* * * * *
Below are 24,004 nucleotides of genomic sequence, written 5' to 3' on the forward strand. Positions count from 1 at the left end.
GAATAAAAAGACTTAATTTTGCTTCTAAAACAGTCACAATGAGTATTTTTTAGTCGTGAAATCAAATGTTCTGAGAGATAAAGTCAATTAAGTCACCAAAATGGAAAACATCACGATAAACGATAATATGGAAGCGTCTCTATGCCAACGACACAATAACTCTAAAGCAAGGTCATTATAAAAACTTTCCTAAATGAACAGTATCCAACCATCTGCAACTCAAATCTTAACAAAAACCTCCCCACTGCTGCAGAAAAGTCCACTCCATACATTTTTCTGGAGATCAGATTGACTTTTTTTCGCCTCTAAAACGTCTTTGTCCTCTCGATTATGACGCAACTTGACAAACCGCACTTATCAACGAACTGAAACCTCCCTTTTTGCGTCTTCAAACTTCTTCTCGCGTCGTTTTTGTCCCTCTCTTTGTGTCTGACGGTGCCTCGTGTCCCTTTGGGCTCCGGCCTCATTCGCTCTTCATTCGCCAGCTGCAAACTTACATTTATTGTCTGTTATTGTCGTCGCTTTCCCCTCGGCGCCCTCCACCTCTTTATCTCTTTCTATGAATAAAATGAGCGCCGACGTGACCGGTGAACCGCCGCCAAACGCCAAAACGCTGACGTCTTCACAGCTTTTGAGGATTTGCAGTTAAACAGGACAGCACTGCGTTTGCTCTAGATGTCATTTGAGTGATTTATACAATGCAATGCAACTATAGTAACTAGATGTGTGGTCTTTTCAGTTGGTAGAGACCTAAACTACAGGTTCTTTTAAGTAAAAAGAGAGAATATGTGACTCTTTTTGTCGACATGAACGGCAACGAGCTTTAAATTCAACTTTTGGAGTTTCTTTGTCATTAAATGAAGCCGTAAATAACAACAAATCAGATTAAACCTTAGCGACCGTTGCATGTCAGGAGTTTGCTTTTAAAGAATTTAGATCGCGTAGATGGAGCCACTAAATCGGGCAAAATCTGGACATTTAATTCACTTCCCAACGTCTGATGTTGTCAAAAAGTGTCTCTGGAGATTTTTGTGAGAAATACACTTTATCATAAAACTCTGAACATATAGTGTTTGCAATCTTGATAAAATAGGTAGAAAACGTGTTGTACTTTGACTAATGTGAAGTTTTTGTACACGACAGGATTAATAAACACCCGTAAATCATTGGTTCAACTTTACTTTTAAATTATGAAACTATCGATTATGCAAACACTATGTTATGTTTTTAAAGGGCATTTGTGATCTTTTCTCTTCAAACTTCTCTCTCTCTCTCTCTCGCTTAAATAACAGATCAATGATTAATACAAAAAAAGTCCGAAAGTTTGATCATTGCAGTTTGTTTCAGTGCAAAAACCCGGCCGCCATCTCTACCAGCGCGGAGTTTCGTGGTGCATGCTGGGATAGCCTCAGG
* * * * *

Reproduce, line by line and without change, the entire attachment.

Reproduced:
Below are 24,004 nucleotides of genomic sequence, written 5' to 3' on the forward strand. Positions count from 1 at the left end.
GAATAAAAAGACTTAATTTTGCTTCTAAAACAGTCACAATGAGTATTTTTTAGTCGTGAAATCAAATGTTCTGAGAGATAAAGTCAATTAAGTCACCAAAATGGAAAACATCACGATAAACGATAATATGGAAGCGTCTCTATGCCAACGACACAATAACTCTAAAGCAAGGTCATTATAAAAACTTTCCTAAATGAACAGTATCCAACCATCTGCAACTCAAATCTTAACAAAAACCTCCCCACTGCTGCAGAAAAGTCCACTCCATACATTTTTCTGGAGATCAGATTGACTTTTTTTCGCCTCTAAAACGTCTTTGTCCTCTCGATTATGACGCAACTTGACAAACCGCACTTATCAACGAACTGAAACCTCCCTTTTTGCGTCTTCAAACTTCTTCTCGCGTCGTTTTTGTCCCTCTCTTTGTGTCTGACGGTGCCTCGTGTCCCTTTGGGCTCCGGCCTCATTCGCTCTTCATTCGCCAGCTGCAAACTTACATTTATTGTCTGTTATTGTCGTCGCTTTCCCCTCGGCGCCCTCCACCTCTTTATCTCTTTCTATGAATAAAATGAGCGCCGACGTGACCGGTGAACCGCCGCCAAACGCCAAAACGCTGACGTCTTCACAGCTTTTGAGGATTTGCAGTTAAACAGGACAGCACTGCGTTTGCTCTAGATGTCATTTGAGTGATTTATACAATGCAATGCAACTATAGTAACTAGATGTGTGGTCTTTTCAGTTGGTAGAGACCTAAACTACAGGTTCTTTTAAGTAAAAAGAGAGAATATGTGACTCTTTTTGTCGACATGAACGGCAACGAGCTTTAAATTCAACTTTTGGAGTTTCTTTGTCATTAAATGAAGCCGTAAATAACAACAAATCAGATTAAACCTTAGCGACCGTTGCATGTCAGGAGTTTGCTTTTAAAGAATTTAGATCGCGTAGATGGAGCCACTAAATCGGGCAAAATCTGGACATTTAATTCACTTCCCAACGTCTGATGTTGTCAAAAAGTGTCTCTGGAGATTTTTGTGAGAAATACACTTTATCATAAAACTCTGAACATATAGTGTTTGCAATCTTGATAAAATAGGTAGAAAACGTGTTGTACTTTGACTAATGTGAAGTTTTTGTACACGACAGGATTAATAAACACCCGTAAATCATTGGTTCAACTTTACTTTTAAATTATGAAACTATCGATTATGCAAACACTATGTTATGTTTTTAAAGGGCATTTGTGATCTTTTCTCTTCAAACTTCTCTCTCTCTCTCTCTCGCTTAAATAACAGATCAATGATTAATACAAAAAAAGTCCGAAAGTTTGATCATTGCAGTTTGTTTCAGTGCAAAAACCCGGCCGCCATCTCTACCAGCGCGGAGTTTCGTGGTGCATGCTGGGATAGCCTCAGG